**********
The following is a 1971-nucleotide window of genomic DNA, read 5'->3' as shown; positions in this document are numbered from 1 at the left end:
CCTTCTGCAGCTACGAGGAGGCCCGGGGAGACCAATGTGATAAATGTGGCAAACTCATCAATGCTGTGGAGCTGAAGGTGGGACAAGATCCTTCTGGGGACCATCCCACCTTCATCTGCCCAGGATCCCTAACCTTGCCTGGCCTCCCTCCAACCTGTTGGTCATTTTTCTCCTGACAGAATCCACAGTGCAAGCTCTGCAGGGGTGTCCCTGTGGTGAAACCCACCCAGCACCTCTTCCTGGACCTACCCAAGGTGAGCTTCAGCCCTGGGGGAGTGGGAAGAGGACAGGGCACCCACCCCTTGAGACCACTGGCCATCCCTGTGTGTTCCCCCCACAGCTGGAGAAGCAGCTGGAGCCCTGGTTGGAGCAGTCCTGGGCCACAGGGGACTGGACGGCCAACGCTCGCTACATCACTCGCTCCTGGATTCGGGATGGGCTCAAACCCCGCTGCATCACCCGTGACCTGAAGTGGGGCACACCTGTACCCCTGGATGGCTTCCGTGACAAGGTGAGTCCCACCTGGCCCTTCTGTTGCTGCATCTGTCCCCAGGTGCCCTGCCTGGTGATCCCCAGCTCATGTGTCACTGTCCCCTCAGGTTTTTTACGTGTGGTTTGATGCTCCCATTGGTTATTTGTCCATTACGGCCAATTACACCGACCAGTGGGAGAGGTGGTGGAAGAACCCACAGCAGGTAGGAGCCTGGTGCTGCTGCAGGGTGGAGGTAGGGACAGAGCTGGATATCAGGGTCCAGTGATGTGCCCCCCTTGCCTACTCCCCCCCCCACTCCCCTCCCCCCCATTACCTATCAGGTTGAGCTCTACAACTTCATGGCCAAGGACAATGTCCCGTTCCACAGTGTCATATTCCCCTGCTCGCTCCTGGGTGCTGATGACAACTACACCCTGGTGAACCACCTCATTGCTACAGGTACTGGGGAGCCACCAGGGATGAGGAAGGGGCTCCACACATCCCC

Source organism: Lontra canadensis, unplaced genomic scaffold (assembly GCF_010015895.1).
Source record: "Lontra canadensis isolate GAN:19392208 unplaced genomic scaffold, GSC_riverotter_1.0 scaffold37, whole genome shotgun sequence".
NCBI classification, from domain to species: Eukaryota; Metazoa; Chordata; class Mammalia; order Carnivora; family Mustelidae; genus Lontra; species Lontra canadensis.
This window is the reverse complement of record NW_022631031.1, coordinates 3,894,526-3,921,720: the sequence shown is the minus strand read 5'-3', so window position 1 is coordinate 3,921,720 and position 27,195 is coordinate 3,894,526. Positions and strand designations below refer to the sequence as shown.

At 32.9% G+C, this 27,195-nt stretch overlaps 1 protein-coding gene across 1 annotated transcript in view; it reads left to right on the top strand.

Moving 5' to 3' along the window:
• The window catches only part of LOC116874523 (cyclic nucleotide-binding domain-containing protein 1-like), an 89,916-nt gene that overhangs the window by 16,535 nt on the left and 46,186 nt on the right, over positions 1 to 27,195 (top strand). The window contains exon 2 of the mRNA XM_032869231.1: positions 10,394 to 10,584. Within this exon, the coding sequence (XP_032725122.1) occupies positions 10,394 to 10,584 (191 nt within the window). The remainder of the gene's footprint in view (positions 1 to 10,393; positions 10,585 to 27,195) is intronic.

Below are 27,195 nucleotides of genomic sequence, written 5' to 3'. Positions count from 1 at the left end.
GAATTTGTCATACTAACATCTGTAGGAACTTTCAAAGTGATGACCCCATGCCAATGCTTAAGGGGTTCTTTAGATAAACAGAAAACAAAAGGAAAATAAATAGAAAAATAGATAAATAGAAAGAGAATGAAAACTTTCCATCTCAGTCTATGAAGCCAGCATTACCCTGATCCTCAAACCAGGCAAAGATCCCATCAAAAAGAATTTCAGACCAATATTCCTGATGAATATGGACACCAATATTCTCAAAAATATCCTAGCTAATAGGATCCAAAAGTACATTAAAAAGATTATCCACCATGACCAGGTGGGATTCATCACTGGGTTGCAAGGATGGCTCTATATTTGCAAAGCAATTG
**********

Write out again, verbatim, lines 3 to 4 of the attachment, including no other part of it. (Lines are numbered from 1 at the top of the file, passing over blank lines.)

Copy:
Source organism: Lontra canadensis, unplaced genomic scaffold (assembly GCF_010015895.1).
Source record: "Lontra canadensis isolate GAN:19392208 unplaced genomic scaffold, GSC_riverotter_1.0 scaffold37, whole genome shotgun sequence".